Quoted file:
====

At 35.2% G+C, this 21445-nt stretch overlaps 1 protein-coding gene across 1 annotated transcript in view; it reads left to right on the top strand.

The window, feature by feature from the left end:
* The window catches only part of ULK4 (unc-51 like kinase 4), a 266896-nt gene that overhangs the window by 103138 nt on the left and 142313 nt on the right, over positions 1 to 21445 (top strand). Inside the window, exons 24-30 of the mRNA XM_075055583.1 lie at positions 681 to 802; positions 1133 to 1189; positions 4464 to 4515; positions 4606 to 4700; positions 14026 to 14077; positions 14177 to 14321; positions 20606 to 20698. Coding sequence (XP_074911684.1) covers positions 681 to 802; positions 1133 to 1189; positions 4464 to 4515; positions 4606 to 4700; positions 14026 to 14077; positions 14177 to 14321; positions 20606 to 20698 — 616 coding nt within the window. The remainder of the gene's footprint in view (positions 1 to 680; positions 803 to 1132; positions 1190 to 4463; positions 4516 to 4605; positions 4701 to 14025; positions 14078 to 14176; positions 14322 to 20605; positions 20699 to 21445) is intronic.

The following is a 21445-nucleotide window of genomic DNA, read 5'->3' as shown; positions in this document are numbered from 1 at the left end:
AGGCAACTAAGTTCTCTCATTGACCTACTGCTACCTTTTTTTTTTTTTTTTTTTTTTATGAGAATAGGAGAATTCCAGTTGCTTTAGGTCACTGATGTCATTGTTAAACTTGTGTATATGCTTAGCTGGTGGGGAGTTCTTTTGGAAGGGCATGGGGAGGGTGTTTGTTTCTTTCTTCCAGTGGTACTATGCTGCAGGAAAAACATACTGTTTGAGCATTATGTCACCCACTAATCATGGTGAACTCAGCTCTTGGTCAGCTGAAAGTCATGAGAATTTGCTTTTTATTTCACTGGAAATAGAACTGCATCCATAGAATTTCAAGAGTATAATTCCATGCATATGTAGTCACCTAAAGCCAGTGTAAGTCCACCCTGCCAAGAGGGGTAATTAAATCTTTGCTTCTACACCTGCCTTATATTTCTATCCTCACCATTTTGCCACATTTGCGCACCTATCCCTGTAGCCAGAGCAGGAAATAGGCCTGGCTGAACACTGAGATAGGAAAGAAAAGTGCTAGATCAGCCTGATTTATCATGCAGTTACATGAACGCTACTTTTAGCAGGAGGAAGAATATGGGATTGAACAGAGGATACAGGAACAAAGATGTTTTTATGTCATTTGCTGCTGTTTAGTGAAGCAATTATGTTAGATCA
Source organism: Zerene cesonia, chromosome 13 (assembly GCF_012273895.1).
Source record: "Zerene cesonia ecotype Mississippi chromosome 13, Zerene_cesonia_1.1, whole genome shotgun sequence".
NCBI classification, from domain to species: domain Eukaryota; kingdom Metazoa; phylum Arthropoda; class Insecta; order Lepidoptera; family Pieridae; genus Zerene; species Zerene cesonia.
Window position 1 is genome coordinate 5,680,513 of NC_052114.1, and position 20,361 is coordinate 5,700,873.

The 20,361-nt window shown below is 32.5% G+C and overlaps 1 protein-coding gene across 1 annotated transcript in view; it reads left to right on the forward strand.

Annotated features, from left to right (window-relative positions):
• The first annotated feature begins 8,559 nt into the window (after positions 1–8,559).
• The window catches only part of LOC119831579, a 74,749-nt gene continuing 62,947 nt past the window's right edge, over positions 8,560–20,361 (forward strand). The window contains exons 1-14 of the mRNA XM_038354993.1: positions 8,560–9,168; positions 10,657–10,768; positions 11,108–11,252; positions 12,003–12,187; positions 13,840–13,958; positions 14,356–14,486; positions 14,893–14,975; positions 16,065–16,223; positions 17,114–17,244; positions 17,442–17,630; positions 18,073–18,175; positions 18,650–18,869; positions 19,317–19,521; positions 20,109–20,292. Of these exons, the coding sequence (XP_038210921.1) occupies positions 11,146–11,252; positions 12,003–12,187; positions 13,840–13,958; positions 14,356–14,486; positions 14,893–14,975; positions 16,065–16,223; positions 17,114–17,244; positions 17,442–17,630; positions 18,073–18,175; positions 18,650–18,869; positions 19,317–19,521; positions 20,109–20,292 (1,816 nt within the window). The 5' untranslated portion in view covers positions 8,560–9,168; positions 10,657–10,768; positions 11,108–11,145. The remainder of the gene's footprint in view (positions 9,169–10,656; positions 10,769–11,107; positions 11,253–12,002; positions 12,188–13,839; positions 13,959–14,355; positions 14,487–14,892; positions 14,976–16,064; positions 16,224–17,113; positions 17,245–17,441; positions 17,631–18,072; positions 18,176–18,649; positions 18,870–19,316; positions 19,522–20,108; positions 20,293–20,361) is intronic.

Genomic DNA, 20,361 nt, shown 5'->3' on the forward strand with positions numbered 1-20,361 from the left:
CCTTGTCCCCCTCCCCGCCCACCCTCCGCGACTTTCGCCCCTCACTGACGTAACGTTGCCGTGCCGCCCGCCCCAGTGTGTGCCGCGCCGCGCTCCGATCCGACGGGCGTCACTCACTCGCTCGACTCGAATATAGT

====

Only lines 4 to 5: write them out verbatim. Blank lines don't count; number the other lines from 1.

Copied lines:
The following is a 21445-nucleotide window of genomic DNA, read 5'->3' as shown; positions in this document are numbered from 1 at the left end:
AGGCAACTAAGTTCTCTCATTGACCTACTGCTACCTTTTTTTTTTTTTTTTTTTTTTATGAGAATAGGAGAATTCCAGTTGCTTTAGGTCACTGATGTCATTGTTAAACTTGTGTATATGCTTAGCTGGTGGGGAGTTCTTTTGGAAGGGCATGGGGAGGGTGTTTGTTTCTTTCTTCCAGTGGTACTATGCTGCAGGAAAAACATACTGTTTGAGCATTATGTCACCCACTAATCATGGTGAACTCAGCTCTTGGTCAGCTGAAAGTCATGAGAATTTGCTTTTTATTTCACTGGAAATAGAACTGCATCCATAGAATTTCAAGAGTATAATTCCATGCATATGTAGTCACCTAAAGCCAGTGTAAGTCCACCCTGCCAAGAGGGGTAATTAAATCTTTGCTTCTACACCTGCCTTATATTTCTATCCTCACCATTTTGCCACATTTGCGCACCTATCCCTGTAGCCAGAGCAGGAAATAGGCCTGGCTGAACACTGAGATAGGAAAGAAAAGTGCTAGATCAGCCTGATTTATCATGCAGTTACATGAACGCTACTTTTAGCAGGAGGAAGAATATGGGATTGAACAGAGGATACAGGAACAAAGATGTTTTTATGTCATTTGCTGCTGTTTAGTGAAGCAATTATGTTAGATCA